An Olympic gold medal — the ultimate personal ornament — is not really made of gold — only gold-plated — and the Olympic Games is not really about sport — only commercial opportunism for some and sentimentalised nationalism for many. For governments that subsidise their athletes — and that’s pretty well all of them — the Olympic Games are proxy warfare.
However, shining through it all from many, if not most, young people are the good qualities which make them so attractive — enthusiasm, generosity and, usually, intensity of purpose which has enabled them to spend years in hard training to perfect their skills.
Young adults– as most of them are — also reflect a deep instinct of the human species — a great psychological need to meet and socialize in small groups. It is this instinctive quality that enables governments so easily to scale up the loyalty of small groups into full-blown nationalism.
Or at least young adults used to be manipulable — say at the time of the First World War in 1914 when millions of volunteers in several European countries went to war and died ‘for their country’. There were microscopically few volunteers when the Second World War came along in 1939.
Today, unless one’s country is actually being invaded, there are no volunteers and governments are even unable to recruit anywhere near enough full-time soldiers and sailors and pilots. The Sea Lords, for example, are dreadfully worried how they’re going to find the three thousand personnel required for the two colossal aircraft carriers.
Young people, as well as the Sea Lords, are fully aware that carriers are highly vulnerable to submarine attack no matter how well they try to protect the vessels electronically.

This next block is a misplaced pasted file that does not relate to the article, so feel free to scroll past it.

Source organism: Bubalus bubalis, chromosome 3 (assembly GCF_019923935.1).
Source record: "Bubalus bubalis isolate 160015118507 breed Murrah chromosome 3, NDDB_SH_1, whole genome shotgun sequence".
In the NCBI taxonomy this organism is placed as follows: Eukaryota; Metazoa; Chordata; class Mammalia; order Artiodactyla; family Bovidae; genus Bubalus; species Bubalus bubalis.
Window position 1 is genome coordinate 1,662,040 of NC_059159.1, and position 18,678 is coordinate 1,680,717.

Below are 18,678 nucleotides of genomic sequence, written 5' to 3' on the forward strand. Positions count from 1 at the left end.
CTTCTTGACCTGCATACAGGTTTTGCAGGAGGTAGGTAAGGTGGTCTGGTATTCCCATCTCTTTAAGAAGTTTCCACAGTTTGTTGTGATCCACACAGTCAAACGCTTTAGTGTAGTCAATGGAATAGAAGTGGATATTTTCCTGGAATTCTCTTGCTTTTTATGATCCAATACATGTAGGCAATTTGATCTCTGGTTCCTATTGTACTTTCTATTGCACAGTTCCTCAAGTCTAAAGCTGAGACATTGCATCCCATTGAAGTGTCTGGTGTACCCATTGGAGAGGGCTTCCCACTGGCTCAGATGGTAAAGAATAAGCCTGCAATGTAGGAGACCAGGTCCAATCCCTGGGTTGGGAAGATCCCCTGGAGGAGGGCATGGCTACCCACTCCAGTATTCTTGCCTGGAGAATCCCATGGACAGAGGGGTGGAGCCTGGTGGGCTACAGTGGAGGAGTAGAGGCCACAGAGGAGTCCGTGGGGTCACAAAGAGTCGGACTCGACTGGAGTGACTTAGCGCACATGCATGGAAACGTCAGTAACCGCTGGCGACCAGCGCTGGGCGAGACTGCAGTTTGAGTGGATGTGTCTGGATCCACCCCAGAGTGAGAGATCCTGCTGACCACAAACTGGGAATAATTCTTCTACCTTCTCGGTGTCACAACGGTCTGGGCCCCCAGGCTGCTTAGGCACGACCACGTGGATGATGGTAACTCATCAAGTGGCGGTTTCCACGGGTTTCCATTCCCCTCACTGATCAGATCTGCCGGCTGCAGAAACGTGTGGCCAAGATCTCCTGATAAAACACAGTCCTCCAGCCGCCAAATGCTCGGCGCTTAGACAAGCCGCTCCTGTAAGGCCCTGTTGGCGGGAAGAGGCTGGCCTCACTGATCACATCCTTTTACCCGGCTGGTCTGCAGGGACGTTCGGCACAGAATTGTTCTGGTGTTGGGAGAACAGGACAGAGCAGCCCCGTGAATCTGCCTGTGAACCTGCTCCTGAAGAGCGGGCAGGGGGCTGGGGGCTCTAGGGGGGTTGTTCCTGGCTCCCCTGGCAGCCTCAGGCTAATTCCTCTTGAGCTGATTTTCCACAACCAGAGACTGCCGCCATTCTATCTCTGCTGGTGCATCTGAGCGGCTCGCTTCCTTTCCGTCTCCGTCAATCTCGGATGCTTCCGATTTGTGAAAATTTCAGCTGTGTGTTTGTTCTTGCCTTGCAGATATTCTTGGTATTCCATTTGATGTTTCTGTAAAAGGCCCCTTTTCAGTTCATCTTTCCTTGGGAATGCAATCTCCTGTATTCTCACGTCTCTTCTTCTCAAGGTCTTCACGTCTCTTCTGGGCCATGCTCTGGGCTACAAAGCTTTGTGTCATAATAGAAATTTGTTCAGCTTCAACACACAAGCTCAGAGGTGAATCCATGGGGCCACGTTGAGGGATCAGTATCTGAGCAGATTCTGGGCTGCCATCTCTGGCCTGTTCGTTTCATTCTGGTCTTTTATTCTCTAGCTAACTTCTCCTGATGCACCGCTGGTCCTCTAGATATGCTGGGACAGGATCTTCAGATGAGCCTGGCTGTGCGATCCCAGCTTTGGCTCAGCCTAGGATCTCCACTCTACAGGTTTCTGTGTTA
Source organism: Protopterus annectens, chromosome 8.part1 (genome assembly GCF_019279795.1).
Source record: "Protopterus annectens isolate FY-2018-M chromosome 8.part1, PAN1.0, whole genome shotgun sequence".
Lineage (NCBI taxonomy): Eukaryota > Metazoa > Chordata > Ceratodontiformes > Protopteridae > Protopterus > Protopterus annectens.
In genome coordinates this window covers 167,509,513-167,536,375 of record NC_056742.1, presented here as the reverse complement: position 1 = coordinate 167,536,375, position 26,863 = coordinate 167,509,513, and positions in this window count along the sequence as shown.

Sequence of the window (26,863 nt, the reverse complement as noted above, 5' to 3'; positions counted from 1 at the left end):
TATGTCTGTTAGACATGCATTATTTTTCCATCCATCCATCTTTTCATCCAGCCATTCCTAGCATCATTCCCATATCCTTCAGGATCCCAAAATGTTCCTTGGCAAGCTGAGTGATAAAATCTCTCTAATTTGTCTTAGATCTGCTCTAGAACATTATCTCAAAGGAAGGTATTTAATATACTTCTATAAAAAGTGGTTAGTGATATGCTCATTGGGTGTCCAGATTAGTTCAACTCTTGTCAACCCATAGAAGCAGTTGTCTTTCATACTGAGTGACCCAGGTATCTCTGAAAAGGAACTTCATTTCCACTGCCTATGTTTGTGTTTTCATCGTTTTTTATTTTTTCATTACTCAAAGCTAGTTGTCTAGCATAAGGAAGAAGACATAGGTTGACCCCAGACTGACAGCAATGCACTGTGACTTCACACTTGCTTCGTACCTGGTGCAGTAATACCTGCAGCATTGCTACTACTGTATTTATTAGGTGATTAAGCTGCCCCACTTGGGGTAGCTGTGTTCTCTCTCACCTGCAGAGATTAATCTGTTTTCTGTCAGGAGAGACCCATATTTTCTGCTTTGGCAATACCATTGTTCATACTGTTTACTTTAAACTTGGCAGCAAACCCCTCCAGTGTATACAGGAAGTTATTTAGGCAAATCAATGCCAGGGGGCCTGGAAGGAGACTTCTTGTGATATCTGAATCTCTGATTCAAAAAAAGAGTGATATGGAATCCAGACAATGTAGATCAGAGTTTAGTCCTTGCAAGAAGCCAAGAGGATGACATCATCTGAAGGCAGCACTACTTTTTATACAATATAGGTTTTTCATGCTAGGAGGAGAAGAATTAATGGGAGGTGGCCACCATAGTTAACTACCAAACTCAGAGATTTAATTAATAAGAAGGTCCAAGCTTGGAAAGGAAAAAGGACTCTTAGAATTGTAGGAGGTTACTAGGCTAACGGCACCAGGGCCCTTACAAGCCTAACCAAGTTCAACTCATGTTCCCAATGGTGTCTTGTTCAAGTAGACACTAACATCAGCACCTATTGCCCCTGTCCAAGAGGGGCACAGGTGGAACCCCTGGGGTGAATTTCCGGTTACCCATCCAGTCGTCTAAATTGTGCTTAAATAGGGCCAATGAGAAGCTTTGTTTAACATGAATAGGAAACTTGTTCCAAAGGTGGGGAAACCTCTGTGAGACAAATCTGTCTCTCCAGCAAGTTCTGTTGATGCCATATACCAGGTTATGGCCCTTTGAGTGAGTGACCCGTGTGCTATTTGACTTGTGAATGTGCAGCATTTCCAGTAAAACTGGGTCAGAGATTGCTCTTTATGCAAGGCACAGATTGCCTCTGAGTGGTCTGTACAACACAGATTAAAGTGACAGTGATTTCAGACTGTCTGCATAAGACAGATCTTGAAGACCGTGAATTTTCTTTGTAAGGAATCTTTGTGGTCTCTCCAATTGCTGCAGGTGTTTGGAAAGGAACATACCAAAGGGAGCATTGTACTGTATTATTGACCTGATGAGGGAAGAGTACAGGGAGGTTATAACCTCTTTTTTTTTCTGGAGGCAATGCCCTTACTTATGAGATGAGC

But returning to the Olympic Games, most young people today are nowhere as interested in active sport as they used to be. They’re not watching the Games on the television channels, but spend their time chatting with one another or playing video games on their smartphones.
The above applies to the young people in the approximate total population of 1 billion in the advanced countries. In the less advanced countries, smartphones are scarcer — at present! — but not scarce enough for them not to be aware of the huge gulf in the way of life of the advanced countries and their own.
They’re not watching the Olympic Games but wondering how to migrate to countries that have jobs or their families are saving up hard to pay traffickers. Just how the Games are going to change — or even die out — in future years is impossible to say.
The whole world situation is a problematique that’s far too complex for us to discern what may happen — still less for nation-state governments to imagine that the ‘certainties’ and institutions on which they presently rely can continue for much longer.